During the recent drought, California farmers pumped so much groundwater that the water table dropped by 10 to 20 feet in some places, and up to 100 feet in others. Aquifers were depleted. Wells ran dry. And then, as if by some miracle, it rained.
This winter, storms have delivered rainfall from two to four times the average in California according to AccuWeather. More than 25 feet of snow has fallen over the high Sierra Nevada since mid-November, which translates to about 30 inches of water to be released into streams, reservoirs, and aqueducts. But storing this abundance of water for later use may prove challenging for the state.Learn from the best – join us at StormCon, The North American Surface Water Quality Conference & Expo! We’ll be in beautiful Bellevue, WA (just outside Seattle) this August 27-31 and your peers from around the country will be there. Loads of classes, workshops & field trips to choose from. Check out the program here!
Experts agree that groundwater storage represents a valuable solution to regional water storage needs. For one, it’s practical. California’s Department of Water Resources estimates the total groundwater storage capacity at somewhere between 850 million and 1.3 billion acre-feet. In comparison, surface storage from all the major reservoirs in California is less than 50 million acre-feet. Utilizing natural, subsurface storage is a logical solution.
It’s also cost effective. New research published by Stanford University’s Water in the West program shows that groundwater recharge is significantly less expensive—at a median cost of $390 per acre-foot—than surface storage options like reservoirs and tanks.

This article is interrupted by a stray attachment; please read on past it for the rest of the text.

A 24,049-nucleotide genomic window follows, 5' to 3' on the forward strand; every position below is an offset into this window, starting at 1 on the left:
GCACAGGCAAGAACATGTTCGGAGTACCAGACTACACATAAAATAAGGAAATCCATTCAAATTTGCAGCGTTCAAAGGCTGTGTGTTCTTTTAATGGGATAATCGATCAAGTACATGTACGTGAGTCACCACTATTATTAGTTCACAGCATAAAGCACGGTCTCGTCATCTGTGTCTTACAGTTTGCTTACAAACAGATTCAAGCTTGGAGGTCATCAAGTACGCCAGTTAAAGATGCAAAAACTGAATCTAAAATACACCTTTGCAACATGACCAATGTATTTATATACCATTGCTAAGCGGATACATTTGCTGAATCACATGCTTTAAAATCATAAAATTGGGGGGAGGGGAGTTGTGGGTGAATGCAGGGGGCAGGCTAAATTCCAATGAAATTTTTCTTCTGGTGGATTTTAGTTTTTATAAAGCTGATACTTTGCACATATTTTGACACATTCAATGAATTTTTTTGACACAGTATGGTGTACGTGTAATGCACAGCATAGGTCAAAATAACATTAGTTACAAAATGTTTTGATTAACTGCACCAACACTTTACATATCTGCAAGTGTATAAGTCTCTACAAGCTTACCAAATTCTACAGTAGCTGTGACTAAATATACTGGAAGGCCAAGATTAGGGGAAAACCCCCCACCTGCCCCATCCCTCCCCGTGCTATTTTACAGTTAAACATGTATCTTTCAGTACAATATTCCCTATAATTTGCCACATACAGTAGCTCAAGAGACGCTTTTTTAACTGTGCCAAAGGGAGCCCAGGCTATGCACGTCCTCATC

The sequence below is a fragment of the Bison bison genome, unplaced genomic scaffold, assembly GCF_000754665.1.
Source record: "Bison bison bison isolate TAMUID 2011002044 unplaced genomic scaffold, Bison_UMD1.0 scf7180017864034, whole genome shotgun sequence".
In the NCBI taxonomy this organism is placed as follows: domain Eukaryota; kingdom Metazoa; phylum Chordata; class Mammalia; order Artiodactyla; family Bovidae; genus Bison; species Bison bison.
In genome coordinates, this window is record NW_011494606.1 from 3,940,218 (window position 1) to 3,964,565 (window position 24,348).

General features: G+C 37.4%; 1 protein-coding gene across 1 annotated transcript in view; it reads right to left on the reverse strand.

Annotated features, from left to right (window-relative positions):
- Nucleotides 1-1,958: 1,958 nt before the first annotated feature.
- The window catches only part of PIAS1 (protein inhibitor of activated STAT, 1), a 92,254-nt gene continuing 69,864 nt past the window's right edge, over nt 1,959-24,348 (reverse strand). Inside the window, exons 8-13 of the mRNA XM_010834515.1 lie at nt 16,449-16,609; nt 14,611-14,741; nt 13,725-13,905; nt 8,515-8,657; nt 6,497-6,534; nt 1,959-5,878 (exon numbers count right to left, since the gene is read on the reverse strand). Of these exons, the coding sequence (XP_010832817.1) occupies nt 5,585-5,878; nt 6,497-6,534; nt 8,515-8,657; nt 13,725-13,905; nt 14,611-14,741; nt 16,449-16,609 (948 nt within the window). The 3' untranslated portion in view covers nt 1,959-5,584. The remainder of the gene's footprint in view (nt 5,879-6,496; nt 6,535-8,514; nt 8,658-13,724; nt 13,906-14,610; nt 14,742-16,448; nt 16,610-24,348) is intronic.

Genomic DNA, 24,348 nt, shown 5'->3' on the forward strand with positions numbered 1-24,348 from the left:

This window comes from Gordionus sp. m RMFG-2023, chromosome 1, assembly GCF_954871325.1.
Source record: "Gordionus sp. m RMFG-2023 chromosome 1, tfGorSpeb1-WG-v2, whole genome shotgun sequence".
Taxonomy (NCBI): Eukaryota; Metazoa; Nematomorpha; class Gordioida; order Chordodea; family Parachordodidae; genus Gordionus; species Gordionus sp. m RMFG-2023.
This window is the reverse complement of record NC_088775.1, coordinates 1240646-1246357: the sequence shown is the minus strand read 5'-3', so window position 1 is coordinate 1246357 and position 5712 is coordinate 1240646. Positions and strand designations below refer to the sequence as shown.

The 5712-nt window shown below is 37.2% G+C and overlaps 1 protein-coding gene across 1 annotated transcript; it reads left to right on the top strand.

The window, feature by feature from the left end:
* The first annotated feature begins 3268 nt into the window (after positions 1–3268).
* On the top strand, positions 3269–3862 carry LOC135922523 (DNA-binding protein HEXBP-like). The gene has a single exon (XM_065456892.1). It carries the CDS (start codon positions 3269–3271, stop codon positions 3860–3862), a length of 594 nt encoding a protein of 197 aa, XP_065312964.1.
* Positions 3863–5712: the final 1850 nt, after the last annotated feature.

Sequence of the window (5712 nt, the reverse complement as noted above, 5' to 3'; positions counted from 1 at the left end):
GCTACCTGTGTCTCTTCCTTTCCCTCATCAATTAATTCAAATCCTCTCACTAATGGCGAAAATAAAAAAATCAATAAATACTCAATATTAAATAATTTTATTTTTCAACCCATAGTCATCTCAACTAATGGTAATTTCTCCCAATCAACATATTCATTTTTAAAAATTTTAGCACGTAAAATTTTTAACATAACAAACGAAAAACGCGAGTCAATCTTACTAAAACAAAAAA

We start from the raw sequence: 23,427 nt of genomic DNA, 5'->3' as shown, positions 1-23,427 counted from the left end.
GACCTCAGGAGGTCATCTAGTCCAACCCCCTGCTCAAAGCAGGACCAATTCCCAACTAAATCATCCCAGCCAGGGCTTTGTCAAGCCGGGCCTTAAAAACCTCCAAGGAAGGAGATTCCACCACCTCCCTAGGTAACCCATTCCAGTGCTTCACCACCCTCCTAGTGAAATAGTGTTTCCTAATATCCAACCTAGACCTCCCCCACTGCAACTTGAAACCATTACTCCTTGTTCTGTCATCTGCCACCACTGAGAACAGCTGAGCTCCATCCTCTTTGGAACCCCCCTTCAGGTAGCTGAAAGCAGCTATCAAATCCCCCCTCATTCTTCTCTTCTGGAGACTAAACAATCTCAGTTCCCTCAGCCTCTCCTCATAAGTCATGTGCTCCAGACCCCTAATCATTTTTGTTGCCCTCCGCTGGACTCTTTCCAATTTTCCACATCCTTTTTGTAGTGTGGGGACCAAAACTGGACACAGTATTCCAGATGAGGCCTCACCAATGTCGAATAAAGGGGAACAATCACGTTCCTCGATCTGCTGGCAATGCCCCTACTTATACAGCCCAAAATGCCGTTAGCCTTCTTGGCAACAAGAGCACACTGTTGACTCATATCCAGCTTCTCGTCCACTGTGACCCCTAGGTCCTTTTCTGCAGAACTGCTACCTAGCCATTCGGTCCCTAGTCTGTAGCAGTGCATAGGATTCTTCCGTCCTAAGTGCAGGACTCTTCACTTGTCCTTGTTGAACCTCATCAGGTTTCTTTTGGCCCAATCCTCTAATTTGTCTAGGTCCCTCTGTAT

In order to replenish aquifers, surface water must find its way underground. Aquifers can be recharged naturally by way of rain, snow, and streamflow that soak into the earth, or artificially by channeling water into groundwater basins or by pumping water into aquifers.
Today, a group of farmers and researchers are attempting to help recharge the state’s aquifers by flooding fields. Flooded fields act like ponds that allow water to gradually permeate the ground and replace subsurface water.
“This is going to be the future for California,” Don Cameron, the general manager of Terranova Ranch, southwest of Fresno, California told NPR’s Dan Charles. “If we don’t store the water during flood periods, we’re not going to make it through the droughts.” Over four months, Cameron flooded his fields with water—equivalent to three feet deep across 1,000 acres. “We started in February, and we flooded grapes continuously, for the most part, until May,” Cameron said. It all went into the ground, and didn’t seem to adversely affect his vines.
Helen Dahlke, a groundwater hydrologist at the University of California, Davis, and her team has set up test sites on almonds, pistachios, and alfalfa to test the effect of flooding on crops. “We really have to find new ways of storing and capturing rainfall in the winter, when it’s available,” says Dahlke. And there’s no better place, it seems, to safely and cost-effectively store water than underground.
What are your impressions of this diluvial method of aquifer recharge?